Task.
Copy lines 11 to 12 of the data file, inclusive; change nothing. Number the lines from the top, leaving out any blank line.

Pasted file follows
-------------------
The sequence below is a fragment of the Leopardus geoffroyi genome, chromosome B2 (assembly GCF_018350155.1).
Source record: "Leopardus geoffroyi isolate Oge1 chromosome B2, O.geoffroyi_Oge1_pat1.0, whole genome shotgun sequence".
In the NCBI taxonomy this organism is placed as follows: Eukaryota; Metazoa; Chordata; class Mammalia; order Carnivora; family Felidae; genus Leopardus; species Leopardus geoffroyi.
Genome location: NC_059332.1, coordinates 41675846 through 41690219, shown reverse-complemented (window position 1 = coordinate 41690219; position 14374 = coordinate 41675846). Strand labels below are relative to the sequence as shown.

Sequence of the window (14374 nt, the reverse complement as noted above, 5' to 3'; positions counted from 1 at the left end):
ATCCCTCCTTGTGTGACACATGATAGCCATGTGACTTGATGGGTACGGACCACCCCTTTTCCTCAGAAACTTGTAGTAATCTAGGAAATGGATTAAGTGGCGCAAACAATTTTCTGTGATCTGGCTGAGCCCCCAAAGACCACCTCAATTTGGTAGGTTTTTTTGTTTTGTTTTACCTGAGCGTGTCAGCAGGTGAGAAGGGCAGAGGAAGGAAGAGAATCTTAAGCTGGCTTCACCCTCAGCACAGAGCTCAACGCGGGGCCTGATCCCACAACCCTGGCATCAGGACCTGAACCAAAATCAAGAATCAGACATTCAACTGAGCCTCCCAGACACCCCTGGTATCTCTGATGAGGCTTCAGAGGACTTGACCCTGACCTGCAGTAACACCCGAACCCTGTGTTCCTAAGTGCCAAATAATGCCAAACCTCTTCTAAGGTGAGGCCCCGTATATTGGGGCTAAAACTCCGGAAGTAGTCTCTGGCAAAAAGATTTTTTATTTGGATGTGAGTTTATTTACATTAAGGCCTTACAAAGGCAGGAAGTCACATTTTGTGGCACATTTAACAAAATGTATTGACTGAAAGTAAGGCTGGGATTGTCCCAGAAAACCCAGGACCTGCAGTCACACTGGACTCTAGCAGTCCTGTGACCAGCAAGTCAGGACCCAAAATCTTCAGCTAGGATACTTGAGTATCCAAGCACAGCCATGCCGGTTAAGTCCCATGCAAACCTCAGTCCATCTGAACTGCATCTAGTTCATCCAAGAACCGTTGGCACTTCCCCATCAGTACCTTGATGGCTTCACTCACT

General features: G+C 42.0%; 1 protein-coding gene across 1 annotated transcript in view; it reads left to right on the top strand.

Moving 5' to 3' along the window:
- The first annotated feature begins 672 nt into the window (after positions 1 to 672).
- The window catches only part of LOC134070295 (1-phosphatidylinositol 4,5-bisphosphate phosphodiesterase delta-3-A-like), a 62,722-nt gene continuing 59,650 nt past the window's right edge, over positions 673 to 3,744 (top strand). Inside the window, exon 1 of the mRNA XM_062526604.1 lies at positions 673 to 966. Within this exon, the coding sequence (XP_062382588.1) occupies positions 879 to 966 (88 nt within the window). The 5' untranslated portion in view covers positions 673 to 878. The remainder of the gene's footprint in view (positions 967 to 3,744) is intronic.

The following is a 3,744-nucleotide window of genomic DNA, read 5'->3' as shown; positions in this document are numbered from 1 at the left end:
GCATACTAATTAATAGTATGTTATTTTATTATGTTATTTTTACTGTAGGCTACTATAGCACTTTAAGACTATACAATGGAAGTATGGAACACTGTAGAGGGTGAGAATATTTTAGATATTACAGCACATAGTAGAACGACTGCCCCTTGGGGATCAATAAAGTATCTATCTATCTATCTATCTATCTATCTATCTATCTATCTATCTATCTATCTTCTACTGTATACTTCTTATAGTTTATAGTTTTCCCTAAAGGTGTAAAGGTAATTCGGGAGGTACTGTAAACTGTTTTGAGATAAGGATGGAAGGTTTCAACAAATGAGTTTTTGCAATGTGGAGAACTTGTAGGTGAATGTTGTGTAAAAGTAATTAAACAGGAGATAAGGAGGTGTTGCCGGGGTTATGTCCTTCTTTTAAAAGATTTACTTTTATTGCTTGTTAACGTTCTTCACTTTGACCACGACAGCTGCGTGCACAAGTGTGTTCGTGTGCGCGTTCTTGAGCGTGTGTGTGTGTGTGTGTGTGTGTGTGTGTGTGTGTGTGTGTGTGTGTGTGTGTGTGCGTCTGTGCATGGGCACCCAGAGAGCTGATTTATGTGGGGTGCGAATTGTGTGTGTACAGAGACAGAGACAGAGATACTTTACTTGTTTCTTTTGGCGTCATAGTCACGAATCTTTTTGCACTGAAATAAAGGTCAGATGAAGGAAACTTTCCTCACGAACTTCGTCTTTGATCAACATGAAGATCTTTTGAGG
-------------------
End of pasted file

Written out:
The following is a 3,744-nucleotide window of genomic DNA, read 5'->3' as shown; positions in this document are numbered from 1 at the left end:
GCATACTAATTAATAGTATGTTATTTTATTATGTTATTTTTACTGTAGGCTACTATAGCACTTTAAGACTATACAATGGAAGTATGGAACACTGTAGAGGGTGAGAATATTTTAGATATTACAGCACATAGTAGAACGACTGCCCCTTGGGGATCAATAAAGTATCTATCTATCTATCTATCTATCTATCTATCTATCTATCTATCTATCTATCTTCTACTGTATACTTCTTATAGTTTATAGTTTTCCCTAAAGGTGTAAAGGTAATTCGGGAGGTACTGTAAACTGTTTTGAGATAAGGATGGAAGGTTTCAACAAATGAGTTTTTGCAATGTGGAGAACTTGTAGGTGAATGTTGTGTAAAAGTAATTAAACAGGAGATAAGGAGGTGTTGCCGGGGTTATGTCCTTCTTTTAAAAGATTTACTTTTATTGCTTGTTAACGTTCTTCACTTTGACCACGACAGCTGCGTGCACAAGTGTGTTCGTGTGCGCGTTCTTGAGCGTGTGTGTGTGTGTGTGTGTGTGTGTGTGTGTGTGTGTGTGTGTGTGTGTGTGTGTGCGTCTGTGCATGGGCACCCAGAGAGCTGATTTATGTGGGGTGCGAATTGTGTGTGTACAGAGACAGAGACAGAGATACTTTACTTGTTTCTTTTGGCGTCATAGTCACGAATCTTTTTGCACTGAAATAAAGGTCAGATGAAGGAAACTTTCCTCACGAACTTCGTCTTTGATCAACATGAAGATCTTTTGAGG